Tuesday’s runoffs gave further credence to the argument that the touchscreen voting machines Mississippi uses should be mothballed.

Voters and election officials reported several cases where the Diebold TSX voting machines, still used in 69 counties, malfunctioned. In one case, captured on a widely circulated video, a Lafayette County voter clicked on Bill Waller Jr.’s name in the Republican gubernatorial primary, and his vote registered for Tate Reeves. The voter tried it a dozen times and got the same result.

This malfunction was a bit comical because it was visible. But what if the same thing had happened “under the hood” — that is, if a voter clicked on Waller’s name, saw the check mark in the right place on the touchscreen, but when he cast the ballot, it recorded the vote for Reeves on the machine’s memory card.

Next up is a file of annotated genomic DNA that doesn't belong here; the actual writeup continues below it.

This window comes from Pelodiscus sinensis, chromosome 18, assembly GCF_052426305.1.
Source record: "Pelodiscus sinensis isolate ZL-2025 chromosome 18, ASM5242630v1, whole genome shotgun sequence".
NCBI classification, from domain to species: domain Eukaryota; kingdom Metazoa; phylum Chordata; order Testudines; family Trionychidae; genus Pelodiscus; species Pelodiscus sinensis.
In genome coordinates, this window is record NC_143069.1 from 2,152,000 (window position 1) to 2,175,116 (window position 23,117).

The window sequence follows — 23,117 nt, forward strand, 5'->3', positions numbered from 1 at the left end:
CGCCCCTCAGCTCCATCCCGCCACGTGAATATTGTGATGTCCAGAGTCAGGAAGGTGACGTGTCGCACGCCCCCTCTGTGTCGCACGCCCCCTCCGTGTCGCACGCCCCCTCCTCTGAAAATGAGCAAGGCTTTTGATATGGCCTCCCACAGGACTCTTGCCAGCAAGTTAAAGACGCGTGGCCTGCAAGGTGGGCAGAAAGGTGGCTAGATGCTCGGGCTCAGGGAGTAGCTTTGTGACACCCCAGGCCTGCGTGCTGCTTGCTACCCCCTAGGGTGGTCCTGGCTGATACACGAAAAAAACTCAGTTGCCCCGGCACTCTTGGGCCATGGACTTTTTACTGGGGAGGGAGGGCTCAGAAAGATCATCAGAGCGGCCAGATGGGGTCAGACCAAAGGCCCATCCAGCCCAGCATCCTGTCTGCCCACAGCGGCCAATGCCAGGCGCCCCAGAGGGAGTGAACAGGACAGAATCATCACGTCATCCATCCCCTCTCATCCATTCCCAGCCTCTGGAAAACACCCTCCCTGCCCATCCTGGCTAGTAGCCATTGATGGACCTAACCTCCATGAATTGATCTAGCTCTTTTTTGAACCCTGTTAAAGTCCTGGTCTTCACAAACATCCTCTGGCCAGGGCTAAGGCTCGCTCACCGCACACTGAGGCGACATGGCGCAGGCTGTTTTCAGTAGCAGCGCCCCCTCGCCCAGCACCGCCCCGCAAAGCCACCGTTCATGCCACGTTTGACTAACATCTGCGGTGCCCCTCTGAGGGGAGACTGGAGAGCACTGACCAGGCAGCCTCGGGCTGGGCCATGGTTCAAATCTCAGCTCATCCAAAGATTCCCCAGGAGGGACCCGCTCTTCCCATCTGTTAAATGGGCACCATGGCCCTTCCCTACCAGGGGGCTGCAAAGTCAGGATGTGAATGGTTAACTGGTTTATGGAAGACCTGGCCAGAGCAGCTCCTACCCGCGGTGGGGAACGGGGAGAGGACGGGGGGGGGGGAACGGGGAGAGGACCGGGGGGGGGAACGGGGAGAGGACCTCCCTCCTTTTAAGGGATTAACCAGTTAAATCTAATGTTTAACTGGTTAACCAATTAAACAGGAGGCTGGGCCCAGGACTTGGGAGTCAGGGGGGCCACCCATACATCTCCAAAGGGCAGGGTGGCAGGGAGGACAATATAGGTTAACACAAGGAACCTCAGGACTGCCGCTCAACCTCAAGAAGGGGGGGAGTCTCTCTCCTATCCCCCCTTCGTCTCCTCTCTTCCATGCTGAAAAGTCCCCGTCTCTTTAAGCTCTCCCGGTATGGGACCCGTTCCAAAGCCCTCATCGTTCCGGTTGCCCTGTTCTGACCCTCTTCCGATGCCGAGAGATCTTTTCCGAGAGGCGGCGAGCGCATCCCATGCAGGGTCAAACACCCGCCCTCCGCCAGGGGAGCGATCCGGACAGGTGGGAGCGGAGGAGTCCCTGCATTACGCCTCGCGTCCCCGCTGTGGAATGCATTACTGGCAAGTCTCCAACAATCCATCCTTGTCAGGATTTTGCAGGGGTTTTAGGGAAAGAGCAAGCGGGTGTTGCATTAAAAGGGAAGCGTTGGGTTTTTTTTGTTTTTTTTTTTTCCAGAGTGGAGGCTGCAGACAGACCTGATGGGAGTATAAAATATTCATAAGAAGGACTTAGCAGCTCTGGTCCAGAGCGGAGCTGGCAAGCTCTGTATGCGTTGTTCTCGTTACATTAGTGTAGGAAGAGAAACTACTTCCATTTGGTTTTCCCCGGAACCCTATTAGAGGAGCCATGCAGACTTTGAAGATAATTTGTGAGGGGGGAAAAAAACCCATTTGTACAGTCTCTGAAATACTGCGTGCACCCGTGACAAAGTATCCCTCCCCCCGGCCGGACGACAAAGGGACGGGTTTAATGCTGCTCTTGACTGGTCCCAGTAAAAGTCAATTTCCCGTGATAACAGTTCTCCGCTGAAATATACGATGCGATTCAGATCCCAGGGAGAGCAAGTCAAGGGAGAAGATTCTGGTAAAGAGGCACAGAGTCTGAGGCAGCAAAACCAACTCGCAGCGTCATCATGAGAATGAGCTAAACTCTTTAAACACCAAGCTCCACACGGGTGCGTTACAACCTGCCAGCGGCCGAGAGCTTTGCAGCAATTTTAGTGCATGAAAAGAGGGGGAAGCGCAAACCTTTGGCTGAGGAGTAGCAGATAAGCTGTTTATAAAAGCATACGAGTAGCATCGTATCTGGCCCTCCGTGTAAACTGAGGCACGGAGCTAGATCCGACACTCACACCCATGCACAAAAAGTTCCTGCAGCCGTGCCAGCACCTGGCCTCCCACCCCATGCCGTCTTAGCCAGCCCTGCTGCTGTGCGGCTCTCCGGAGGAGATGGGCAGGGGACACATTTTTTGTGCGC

Since most of Mississippi’s voting machine do not produce a paper ballot to compare the voter’s intent to what is recorded electronically, it is impossible to verify the accuracy of the electronic vote.

To say any such vote-swapping occurred is farfetched, but there is no way currently to rule out the possibility. That’s why Mississippi needs to mandate that all counties create a paper trail for their voting machines, such as the paper ballot/optical scanner combo to which the remaining 13 counties have gone.

Not only would that be a check against fraud, but in the more probable scenario, it would allow election officials to recreate the vote if the election technology were to fail.

Tim Kalich, Greenwood Commonwealth

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